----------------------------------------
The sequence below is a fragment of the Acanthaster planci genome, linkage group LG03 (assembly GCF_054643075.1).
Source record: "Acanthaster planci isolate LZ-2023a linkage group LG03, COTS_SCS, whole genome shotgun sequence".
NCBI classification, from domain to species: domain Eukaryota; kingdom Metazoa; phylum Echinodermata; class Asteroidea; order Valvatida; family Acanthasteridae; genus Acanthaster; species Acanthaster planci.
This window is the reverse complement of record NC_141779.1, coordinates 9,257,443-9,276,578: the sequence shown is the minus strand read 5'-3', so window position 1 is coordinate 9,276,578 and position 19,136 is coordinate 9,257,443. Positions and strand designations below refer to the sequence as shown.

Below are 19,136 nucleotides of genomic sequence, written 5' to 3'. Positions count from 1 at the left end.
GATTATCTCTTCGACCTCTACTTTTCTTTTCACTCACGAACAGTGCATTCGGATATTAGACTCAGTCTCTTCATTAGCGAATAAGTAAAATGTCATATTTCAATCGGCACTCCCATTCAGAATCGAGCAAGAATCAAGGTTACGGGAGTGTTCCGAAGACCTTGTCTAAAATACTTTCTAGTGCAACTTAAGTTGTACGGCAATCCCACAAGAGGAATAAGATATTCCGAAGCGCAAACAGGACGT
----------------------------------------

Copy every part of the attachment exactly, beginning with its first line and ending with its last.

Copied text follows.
The sequence below is a fragment of the Acanthaster planci genome, linkage group LG03 (assembly GCF_054643075.1).
Source record: "Acanthaster planci isolate LZ-2023a linkage group LG03, COTS_SCS, whole genome shotgun sequence".
NCBI classification, from domain to species: domain Eukaryota; kingdom Metazoa; phylum Echinodermata; class Asteroidea; order Valvatida; family Acanthasteridae; genus Acanthaster; species Acanthaster planci.
This window is the reverse complement of record NC_141779.1, coordinates 9,257,443-9,276,578: the sequence shown is the minus strand read 5'-3', so window position 1 is coordinate 9,276,578 and position 19,136 is coordinate 9,257,443. Positions and strand designations below refer to the sequence as shown.

Below are 19,136 nucleotides of genomic sequence, written 5' to 3'. Positions count from 1 at the left end.
GATTATCTCTTCGACCTCTACTTTTCTTTTCACTCACGAACAGTGCATTCGGATATTAGACTCAGTCTCTTCATTAGCGAATAAGTAAAATGTCATATTTCAATCGGCACTCCCATTCAGAATCGAGCAAGAATCAAGGTTACGGGAGTGTTCCGAAGACCTTGTCTAAAATACTTTCTAGTGCAACTTAAGTTGTACGGCAATCCCACAAGAGGAATAAGATATTCCGAAGCGCAAACAGGACGT